Sunday, January 11, 2015

Keynesianism and NGDP growth

Simon Wren-Lewis and Scott Sumner (in the PS) are feuding about whether fiscal policy has any impact. The answer is yes. At least in the ITM. (Also, I questioned Sumner's methodology for extracting NGDP growth rates in this post from awhile ago.)

I decided to use Robert Waldmann's method for estimating government austerity/stimulus in the US. He takes total state + local + federal government spending and adds 0.5 times the federal deficit which results in a "paleo-Keynesian" multiplier of  1.5 for federal spending, 1.0 for state + local spending and -0.5 for taxes minus transfers -- a variable he calls 'silly'. I use nominal variables instead of real since that is how the ITM works (I implicitly account for the trend path of inflation in the extraction of the shocks below). It's actually not silly and does a yeoman's job of explaining the sluggish growth (and its recent rise) in the US.

The key difference is that I have the ITM at my disposal and so can not only extract NGDP shocks (most recently described here), but also extract the counterfactual trend in those shocks (from the theoretical path of NGDP I used in my prior post). The net effect of this key difference is that it accounts for the post-crisis "stagnation" (or 'new normal') -- the trend rate of NGDP is slowly decreasing in the ITM for rather general reasons.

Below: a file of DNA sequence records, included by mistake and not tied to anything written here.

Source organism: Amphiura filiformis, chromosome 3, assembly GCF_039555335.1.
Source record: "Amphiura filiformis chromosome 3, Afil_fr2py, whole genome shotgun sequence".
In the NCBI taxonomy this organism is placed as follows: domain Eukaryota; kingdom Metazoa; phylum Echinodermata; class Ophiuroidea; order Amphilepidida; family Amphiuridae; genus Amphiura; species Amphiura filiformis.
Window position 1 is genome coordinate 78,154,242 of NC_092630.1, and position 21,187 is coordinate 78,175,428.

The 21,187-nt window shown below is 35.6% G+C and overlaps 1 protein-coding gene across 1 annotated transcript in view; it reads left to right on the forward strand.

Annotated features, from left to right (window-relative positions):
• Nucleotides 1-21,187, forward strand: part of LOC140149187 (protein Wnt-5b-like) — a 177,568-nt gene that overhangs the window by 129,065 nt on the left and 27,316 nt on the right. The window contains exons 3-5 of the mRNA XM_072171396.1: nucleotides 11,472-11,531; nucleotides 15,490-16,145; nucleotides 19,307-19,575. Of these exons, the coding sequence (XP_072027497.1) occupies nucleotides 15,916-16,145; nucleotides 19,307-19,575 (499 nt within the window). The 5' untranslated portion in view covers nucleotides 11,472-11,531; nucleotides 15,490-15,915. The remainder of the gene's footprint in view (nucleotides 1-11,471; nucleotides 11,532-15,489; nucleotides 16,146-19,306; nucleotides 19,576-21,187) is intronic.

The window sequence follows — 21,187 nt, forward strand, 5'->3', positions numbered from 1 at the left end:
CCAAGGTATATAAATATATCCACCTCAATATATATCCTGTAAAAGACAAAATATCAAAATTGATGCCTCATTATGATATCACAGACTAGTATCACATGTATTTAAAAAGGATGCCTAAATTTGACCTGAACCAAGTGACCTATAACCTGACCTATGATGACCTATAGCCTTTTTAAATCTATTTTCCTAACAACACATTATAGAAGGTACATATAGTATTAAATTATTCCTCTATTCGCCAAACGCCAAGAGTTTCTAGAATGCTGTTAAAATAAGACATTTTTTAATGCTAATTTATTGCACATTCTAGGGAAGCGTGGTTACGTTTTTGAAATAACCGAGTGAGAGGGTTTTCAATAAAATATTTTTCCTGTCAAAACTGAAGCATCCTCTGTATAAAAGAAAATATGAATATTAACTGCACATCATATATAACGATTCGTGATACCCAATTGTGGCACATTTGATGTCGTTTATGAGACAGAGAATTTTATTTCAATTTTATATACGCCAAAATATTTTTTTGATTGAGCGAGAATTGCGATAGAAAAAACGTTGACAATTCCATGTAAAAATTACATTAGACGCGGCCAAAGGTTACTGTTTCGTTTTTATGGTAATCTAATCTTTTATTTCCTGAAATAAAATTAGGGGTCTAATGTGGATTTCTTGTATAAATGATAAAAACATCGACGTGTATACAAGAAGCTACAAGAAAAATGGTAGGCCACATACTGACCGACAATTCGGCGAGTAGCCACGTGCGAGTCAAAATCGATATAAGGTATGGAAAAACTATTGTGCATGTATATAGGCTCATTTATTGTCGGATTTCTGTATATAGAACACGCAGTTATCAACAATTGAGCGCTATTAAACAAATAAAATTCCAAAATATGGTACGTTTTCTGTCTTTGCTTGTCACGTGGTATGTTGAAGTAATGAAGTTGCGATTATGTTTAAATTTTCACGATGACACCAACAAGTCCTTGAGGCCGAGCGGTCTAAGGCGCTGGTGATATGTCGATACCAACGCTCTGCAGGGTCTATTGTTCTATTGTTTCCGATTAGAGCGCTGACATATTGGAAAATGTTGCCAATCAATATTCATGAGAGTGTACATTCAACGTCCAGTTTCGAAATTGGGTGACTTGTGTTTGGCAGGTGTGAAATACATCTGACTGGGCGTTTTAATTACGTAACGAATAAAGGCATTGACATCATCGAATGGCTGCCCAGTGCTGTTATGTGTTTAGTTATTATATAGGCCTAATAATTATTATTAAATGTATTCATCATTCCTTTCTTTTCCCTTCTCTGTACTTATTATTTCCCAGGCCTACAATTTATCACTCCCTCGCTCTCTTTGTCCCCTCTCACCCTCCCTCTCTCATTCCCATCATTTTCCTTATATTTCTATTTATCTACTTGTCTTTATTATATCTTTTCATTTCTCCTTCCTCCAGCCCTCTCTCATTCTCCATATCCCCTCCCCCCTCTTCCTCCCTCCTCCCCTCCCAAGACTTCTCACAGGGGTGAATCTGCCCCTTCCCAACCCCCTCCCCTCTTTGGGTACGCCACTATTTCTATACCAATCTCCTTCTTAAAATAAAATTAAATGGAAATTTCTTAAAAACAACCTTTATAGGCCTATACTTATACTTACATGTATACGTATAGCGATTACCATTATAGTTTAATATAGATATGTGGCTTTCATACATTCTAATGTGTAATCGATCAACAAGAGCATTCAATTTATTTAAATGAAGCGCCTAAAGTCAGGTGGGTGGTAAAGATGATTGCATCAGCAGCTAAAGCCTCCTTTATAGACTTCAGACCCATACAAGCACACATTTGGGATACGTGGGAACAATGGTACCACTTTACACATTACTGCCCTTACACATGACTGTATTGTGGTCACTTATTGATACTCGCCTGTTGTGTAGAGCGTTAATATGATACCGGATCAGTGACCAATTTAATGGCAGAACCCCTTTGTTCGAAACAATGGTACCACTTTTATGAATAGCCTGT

So we start with the theoretical path of NGDP (last used here):


If you'd like to take an agnostic approach, just accept the ITM is one of many models that has stagnating NGDP growth. Here are the calculated shocks along with the expected shocks based on the NGDP-M0 path:


The NGDP-M0 path doesn't include exogenous changes in G (where NGDP = C + I + G + NX) so the difference between the two curves above should be the impact of ΔG. If we compare them to Waldmann's metric, we get a suggestive result:


If we smooth the noisy government spending data we get something even better:


Is this right? Well, it's model dependent and in this case uses a Keynesian multiplier. What if we leave off the multiplier? Here we just look at the change in G for all levels:


So even the simplistic first order Keynesian model looks better than e.g. a monetary offset model (which would have a red line at zero).

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